Northern Metal Recycling will relocate as part of $2.5M settlement with Minnesota
- Northern Metal Recycling has agreed to move a controversial scrap facility out of Minneapolis to the small city of Becker as part of a $2.5 million agreement with the Minnesota Pollution Control Agency, as reported by the Star Tribune.
- The settlement includes a civil penalty of $1 million, three years of air monitoring costs, and reimbursement to MPCA for its own monitoring costs and legal fees. $600,000 will also be included for local community health initiatives on asthma and follow-up lead tests for local children.
- The move to Becker is expected to be complete by August 2019 and the MPCA will continue monitoring air quality at Northern Metal's Minneapolis facility in the meantime.
This agreement marks a welcome resolution for the company, regulators and local residents after years of disagreement over environmental standards. The MPCA has been monitoring air quality in the area since 2014 and moved to revoke the facility's air permit last spring. Legal and permitting questions continued in court throughout the year, leading to recent calls for a full shutdown.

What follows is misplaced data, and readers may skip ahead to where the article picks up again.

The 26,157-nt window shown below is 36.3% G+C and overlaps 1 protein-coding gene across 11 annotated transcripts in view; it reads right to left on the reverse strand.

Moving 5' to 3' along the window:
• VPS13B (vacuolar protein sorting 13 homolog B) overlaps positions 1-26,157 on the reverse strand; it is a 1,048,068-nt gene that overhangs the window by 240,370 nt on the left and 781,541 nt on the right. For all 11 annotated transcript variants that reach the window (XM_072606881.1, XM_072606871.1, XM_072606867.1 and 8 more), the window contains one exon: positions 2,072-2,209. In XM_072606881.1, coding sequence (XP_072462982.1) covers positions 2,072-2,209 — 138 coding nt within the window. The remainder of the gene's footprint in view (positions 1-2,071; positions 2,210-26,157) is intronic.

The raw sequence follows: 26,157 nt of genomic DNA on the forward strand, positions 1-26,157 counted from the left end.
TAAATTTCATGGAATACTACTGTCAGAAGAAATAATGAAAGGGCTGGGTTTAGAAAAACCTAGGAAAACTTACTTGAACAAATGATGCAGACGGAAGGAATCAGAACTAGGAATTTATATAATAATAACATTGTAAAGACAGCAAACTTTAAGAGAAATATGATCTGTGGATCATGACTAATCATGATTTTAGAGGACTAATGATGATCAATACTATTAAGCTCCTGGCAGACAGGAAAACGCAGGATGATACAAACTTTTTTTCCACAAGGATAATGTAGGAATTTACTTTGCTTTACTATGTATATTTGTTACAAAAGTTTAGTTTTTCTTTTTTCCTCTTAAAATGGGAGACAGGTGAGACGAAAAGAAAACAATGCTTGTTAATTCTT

The financial effects of this settlement and eventual move may be easier to bear for Northern Metals, which operates multiple facilities in the region, but some have wondered what it will mean for the local businesses that sell them scrap. Though this may now present an opportunity for other local scrap recyclers to take over some of their market share and will also create new jobs in Becker.
From an environmental justice standpoint this is a clear victory for local residents who feel overburdened by other industrial activity in the area. The agreement's community funding should help ensure peace of mind over any potential health effects, though state officials have indicated that additional federal funding may be needed to clean up the site once it's vacated. The Trump administration has discussed cuts to relevant federal grants — though Administrator Scott Pruitt of the Environmental Protection Agency has pushed back on that idea — leaving it very unclear what options will be available by 2019.
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